Listen to a joke: Israel is against the occupation
(It takes a Palestinian to explain: The Israelis are not being hypocritical; the situation is worse.)
By Hanin Majadele (Translated by Sol Salbe)*
A rare spectacle happened this week: Israeli Jews came out against the occupation, thinking that Molotov cocktails were sexy, that a soldier who blew himself up was a hero, that popular resistance was something to be appreciated. In a demonstration of tens of thousands of Israelis against the war, they even called on the UN, [Um in Hebrew] which is usually rendered as Um-shmum , to intervene. Where is the free world, they asked, how can they not stop the neighbourhood bully?
In short, I was really moved by the solidarity of the Israelis with the Ukrainian people, who are fighting for their right to live a free life. Only that there is a twist to the tale: it is interesting that Israelis recognise tyranny only when it is not theirs. And indeed the Israeli dissonance in the story with Ukraine is simply amazing: responses ranging from “now the world will understand how we in Israel feel” to “no nation in the world deserves wars.” Well, maybe except for the Palestinians.
Quite a few Israelis believe that the images from Kiev are identical to the images of the impact of the Qassam rockets fired at the country’s south from Gaza and that Israel is Ukraine in the equation. I don’t know, but images of a city in the dark, lit by explosions in the sky and deadly smoke strands stretched from them to the ground, look more like Israel’s annual crushing of Gaza and not the other way around.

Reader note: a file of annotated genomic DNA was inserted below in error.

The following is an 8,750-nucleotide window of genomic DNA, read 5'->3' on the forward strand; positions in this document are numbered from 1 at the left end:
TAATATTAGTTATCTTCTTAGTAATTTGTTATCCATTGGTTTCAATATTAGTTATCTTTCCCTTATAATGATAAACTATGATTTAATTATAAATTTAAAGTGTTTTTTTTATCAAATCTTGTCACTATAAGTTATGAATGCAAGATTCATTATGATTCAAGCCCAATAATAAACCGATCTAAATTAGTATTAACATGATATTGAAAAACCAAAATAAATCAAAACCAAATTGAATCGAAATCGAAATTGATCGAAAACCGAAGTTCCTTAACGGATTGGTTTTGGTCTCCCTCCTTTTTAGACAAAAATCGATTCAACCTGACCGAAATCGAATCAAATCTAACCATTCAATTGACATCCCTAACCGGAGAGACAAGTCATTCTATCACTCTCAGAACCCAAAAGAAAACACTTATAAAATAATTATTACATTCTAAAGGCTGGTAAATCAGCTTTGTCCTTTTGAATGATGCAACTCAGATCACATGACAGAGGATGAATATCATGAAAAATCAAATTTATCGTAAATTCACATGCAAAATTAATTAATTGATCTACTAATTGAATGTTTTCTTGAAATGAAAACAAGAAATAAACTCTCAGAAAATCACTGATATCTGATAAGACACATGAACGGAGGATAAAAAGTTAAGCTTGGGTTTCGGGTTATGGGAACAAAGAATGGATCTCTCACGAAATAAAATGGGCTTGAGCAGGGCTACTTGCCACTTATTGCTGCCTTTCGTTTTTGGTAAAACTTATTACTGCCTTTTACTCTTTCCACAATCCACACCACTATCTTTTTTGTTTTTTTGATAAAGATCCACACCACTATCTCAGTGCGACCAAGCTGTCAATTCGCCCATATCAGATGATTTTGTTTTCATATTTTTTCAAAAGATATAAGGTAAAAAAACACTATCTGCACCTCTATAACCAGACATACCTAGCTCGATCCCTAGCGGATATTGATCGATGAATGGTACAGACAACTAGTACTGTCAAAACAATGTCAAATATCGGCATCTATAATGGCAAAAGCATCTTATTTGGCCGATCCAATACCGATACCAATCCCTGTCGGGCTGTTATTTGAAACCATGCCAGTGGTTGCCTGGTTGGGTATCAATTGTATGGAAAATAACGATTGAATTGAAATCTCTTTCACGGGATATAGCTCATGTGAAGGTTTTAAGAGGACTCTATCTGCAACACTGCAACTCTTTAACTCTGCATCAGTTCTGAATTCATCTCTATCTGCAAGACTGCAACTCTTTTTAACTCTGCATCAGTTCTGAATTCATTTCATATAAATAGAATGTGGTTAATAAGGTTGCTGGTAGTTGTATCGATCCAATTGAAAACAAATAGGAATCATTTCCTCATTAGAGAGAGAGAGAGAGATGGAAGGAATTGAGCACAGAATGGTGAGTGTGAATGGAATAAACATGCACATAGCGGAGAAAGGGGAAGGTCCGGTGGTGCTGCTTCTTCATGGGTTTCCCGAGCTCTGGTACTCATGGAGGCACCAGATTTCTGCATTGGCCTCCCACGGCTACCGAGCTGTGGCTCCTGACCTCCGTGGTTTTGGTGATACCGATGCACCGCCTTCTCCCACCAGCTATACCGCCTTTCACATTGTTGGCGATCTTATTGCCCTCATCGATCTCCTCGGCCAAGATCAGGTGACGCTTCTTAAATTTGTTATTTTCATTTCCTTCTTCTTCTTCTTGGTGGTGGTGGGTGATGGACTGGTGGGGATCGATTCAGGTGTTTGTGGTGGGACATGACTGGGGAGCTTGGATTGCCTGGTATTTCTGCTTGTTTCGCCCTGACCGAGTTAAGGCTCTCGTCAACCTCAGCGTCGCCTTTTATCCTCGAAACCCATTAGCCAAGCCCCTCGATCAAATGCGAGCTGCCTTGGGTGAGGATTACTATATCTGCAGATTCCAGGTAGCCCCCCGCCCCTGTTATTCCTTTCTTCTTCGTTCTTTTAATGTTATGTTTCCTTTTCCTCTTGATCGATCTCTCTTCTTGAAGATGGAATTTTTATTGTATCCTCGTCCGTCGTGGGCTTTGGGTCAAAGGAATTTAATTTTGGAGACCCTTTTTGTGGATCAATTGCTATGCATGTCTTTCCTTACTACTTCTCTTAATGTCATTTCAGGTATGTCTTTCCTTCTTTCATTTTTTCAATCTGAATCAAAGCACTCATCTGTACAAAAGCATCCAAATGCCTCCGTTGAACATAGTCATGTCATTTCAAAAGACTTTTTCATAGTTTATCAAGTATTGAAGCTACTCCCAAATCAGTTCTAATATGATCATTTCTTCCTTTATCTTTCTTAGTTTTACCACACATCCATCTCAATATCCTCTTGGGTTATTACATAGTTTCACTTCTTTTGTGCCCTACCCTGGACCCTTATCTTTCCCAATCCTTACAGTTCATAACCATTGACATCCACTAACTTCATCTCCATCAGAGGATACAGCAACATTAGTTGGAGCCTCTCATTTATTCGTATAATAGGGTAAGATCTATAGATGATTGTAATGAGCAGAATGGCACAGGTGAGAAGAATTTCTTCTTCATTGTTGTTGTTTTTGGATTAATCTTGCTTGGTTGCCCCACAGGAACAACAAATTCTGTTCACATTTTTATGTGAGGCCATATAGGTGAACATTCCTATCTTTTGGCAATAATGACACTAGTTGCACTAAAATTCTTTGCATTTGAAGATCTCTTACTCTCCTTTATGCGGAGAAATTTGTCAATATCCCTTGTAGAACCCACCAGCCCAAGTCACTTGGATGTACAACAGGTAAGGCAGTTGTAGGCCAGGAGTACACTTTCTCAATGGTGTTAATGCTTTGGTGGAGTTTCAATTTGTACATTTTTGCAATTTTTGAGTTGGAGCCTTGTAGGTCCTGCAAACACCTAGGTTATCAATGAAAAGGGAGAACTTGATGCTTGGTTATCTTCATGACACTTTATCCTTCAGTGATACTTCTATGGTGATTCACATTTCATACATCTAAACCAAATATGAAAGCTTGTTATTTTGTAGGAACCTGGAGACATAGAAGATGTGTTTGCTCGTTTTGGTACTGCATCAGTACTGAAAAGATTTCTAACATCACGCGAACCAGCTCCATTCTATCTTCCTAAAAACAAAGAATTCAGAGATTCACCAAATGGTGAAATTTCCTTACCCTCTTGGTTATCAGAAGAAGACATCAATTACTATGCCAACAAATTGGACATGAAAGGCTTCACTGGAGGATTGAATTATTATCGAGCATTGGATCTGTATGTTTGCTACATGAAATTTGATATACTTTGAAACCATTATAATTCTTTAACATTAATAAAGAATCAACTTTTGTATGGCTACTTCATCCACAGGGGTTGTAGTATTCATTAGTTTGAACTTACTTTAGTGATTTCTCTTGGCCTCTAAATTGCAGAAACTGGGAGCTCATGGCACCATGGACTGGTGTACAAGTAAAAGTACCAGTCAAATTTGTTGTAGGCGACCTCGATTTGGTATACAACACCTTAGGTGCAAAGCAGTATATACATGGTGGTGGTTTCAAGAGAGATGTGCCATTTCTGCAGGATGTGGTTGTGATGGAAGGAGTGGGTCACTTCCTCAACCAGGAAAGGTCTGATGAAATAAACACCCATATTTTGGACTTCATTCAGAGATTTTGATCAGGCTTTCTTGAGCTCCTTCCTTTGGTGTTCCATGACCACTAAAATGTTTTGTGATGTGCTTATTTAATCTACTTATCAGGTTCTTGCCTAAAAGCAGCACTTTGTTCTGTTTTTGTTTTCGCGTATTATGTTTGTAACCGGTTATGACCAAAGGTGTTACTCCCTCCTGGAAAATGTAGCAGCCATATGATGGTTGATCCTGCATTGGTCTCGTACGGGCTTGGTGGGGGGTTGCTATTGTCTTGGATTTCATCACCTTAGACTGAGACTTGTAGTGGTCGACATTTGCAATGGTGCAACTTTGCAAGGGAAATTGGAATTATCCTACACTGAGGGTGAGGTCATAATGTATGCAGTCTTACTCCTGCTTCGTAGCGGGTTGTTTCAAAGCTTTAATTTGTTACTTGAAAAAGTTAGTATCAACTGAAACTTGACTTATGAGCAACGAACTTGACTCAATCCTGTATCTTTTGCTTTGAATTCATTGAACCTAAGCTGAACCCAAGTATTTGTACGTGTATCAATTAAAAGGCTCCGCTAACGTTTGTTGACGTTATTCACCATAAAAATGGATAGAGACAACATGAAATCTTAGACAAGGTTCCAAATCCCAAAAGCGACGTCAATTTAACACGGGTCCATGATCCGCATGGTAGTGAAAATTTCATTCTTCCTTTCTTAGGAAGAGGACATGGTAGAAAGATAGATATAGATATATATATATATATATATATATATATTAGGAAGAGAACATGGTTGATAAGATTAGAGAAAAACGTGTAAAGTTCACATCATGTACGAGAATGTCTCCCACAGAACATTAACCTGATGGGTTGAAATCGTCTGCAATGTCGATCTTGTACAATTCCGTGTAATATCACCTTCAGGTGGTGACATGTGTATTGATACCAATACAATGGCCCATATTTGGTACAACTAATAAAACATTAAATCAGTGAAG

This is the depth of denial: (justified) solidarity with the Ukrainian people, who are fighting against the occupation of their country and homeland, while shooting at Palestinian youths who are rising up against the longest occupation in modern history. When Palestinian youths throw stones, not Molotov cocktails, they are terrorists, and not an unarmed people fighting for the exact same right. Calling on the free world to intervene — the same free world, whose human rights organisations recently determined, in the Amnesty report, that Israel runs an apartheid regime in both the 1948 and 1967 areas, and Israelis were offended and even rejected their antisemitic determination.
Israelis are unable to recognise this dissonance because they have repressed it so well. I do not think it is hypocrisy, because hypocrisy is usually a conscious process. Hypocritical people know they are hypocritical. In the case of the Israelis and their attitude toward the Palestinians, it is more blindness. Something created by a combination of a sense of being an eternal victim, a deep inner conviction in Jewish justice, all accompanied by the hermetic indoctrination of the education system.
This creates a situation in which Israelis look at Vladimir Putin and do not recognise him as themselves, because had Syria placed Iranian missiles in the region bordering Israel, the IDF would have long ago been sent to do exactly what Russia does, for the same security reasons as “self-defence” “kill or be killed”, “or any other tall tale. For just as the God of territorial imperialism gave the entire territory of the former Soviet Union to Putin, the biblical God gave this land to the Jews.
The gap between the self-image of Israelis — morally superior, an eternal victim — and the reality on the ground is abysmal and astonishing every time anew. It’s a gap that is well recognised not only by the Palestinians but also by the rest of the world. But in Israel, pink glasses are distributed to the populace, and thus a new equation was born: a people who have long ago ceased to be a victim but the one who assails others with a strong and powerful state, crushing to the ground a weaker population, believe they are the “Ukraine” in the current story.
I’m not a comedian like Volodymyr Zelenskyy, but here’s a joke to conclude: perhaps the “awakening of the sense of justice” among Israelis will lead to a sobering up, or at least to the beginning of the process of bringing back what has been repressed.
Sol Salbe • Middle East News Service
Original article from Haaretz Hebrew edition